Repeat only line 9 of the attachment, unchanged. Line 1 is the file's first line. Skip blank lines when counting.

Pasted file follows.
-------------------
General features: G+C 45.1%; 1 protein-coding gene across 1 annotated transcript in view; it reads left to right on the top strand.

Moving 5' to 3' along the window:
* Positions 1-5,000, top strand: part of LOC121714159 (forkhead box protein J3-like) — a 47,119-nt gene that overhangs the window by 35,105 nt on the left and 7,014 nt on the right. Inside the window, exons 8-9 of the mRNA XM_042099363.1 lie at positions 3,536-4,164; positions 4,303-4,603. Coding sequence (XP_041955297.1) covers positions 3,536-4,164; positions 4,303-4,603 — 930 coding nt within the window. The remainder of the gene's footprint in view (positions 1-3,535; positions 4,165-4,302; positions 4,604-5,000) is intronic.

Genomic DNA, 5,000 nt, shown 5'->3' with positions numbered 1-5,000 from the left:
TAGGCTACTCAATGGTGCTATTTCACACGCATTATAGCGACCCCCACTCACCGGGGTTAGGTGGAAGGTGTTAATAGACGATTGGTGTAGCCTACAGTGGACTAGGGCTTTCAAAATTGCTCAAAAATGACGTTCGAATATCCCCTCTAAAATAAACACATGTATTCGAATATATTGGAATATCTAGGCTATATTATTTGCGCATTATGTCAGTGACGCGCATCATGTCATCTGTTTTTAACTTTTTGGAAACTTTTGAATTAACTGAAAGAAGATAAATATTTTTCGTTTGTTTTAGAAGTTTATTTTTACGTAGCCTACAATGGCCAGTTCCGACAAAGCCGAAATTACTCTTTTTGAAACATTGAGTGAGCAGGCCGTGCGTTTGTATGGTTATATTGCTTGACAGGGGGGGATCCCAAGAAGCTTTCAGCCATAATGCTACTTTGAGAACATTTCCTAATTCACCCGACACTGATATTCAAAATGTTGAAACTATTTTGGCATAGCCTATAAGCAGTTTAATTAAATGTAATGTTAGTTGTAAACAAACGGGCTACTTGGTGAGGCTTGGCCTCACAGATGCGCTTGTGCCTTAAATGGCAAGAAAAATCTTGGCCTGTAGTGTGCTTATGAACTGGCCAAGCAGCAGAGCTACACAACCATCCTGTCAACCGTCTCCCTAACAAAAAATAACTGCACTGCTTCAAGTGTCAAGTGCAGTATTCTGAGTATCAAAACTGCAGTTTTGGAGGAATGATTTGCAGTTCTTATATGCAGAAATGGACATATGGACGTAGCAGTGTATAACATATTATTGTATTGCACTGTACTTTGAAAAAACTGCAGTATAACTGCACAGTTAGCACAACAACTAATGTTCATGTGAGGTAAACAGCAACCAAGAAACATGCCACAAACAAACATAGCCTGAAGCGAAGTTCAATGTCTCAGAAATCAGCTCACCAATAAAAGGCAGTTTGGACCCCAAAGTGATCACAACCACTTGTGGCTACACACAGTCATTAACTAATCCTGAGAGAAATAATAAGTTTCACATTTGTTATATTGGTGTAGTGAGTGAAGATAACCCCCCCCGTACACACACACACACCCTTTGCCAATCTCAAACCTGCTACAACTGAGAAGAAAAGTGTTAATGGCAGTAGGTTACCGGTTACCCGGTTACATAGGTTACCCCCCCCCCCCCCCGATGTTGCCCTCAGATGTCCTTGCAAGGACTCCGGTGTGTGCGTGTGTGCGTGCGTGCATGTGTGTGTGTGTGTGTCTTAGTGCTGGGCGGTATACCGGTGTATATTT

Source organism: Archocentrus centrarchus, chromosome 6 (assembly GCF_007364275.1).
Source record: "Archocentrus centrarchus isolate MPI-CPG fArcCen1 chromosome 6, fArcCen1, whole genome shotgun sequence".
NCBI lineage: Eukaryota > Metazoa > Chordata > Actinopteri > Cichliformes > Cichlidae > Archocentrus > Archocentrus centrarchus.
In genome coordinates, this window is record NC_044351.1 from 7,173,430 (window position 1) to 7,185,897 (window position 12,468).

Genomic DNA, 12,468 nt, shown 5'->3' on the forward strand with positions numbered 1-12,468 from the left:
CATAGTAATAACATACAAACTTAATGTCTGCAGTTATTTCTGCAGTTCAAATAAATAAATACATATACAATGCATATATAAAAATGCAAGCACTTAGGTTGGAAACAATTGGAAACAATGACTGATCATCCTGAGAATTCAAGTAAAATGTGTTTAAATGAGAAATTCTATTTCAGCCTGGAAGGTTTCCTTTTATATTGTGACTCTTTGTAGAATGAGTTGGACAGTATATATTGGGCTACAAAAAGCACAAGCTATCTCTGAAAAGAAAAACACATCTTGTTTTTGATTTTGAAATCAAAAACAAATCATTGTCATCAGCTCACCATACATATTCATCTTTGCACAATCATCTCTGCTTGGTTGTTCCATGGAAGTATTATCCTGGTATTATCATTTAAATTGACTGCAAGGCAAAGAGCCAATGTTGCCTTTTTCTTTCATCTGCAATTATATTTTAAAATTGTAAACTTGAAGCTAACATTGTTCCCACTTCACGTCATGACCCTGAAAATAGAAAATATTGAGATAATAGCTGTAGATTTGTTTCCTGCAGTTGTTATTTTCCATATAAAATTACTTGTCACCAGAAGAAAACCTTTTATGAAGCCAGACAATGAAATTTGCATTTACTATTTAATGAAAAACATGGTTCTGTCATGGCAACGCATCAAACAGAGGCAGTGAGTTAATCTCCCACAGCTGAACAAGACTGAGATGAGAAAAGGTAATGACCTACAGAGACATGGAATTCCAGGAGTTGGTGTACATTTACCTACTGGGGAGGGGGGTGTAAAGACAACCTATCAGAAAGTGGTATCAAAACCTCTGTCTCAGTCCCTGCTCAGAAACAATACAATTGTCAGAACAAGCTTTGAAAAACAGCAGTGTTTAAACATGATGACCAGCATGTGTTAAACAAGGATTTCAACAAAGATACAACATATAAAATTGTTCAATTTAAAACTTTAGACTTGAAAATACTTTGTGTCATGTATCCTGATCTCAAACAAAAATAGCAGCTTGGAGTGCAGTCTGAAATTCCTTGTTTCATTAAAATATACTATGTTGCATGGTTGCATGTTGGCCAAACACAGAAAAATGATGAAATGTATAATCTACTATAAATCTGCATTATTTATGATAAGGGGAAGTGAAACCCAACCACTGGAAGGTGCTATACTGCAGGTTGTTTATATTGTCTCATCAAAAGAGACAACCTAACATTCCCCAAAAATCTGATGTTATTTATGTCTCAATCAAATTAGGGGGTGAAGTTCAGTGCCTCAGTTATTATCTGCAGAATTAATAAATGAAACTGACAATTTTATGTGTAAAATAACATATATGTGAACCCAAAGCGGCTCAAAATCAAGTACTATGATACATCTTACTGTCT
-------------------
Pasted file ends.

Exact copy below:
In genome coordinates, this window is record NC_044351.1 from 7,173,430 (window position 1) to 7,185,897 (window position 12,468).